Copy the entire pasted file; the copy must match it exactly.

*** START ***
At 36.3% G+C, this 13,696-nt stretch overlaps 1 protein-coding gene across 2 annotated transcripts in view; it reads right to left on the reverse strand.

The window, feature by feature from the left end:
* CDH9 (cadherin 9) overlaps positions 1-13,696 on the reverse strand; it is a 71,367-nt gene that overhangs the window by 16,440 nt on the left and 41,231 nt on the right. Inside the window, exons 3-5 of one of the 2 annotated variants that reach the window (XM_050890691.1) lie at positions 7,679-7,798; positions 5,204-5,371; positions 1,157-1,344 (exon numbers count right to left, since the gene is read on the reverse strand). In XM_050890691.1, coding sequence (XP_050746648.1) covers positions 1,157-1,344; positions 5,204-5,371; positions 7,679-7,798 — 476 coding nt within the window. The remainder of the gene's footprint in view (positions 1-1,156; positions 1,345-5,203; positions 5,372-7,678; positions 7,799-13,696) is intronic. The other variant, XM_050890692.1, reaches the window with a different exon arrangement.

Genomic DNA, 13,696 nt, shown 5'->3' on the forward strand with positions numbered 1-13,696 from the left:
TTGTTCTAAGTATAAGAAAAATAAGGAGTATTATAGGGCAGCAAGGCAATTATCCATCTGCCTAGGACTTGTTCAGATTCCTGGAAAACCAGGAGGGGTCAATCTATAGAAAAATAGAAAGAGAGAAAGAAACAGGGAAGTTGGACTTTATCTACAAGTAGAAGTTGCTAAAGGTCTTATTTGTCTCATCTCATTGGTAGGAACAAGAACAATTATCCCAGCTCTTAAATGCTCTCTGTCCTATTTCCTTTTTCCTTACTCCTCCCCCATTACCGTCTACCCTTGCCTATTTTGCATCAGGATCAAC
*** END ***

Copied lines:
At 36.3% G+C, this 13,696-nt stretch overlaps 1 protein-coding gene across 2 annotated transcripts in view; it reads right to left on the reverse strand.

The window, feature by feature from the left end:
* CDH9 (cadherin 9) overlaps positions 1-13,696 on the reverse strand; it is a 71,367-nt gene that overhangs the window by 16,440 nt on the left and 41,231 nt on the right. Inside the window, exons 3-5 of one of the 2 annotated variants that reach the window (XM_050890691.1) lie at positions 7,679-7,798; positions 5,204-5,371; positions 1,157-1,344 (exon numbers count right to left, since the gene is read on the reverse strand). In XM_050890691.1, coding sequence (XP_050746648.1) covers positions 1,157-1,344; positions 5,204-5,371; positions 7,679-7,798 — 476 coding nt within the window. The remainder of the gene's footprint in view (positions 1-1,156; positions 1,345-5,203; positions 5,372-7,678; positions 7,799-13,696) is intronic. The other variant, XM_050890692.1, reaches the window with a different exon arrangement.

Genomic DNA, 13,696 nt, shown 5'->3' on the forward strand with positions numbered 1-13,696 from the left:
TTGTTCTAAGTATAAGAAAAATAAGGAGTATTATAGGGCAGCAAGGCAATTATCCATCTGCCTAGGACTTGTTCAGATTCCTGGAAAACCAGGAGGGGTCAATCTATAGAAAAATAGAAAGAGAGAAAGAAACAGGGAAGTTGGACTTTATCTACAAGTAGAAGTTGCTAAAGGTCTTATTTGTCTCATCTCATTGGTAGGAACAAGAACAATTATCCCAGCTCTTAAATGCTCTCTGTCCTATTTCCTTTTTCCTTACTCCTCCCCCATTACCGTCTACCCTTGCCTATTTTGCATCAGGATCAAC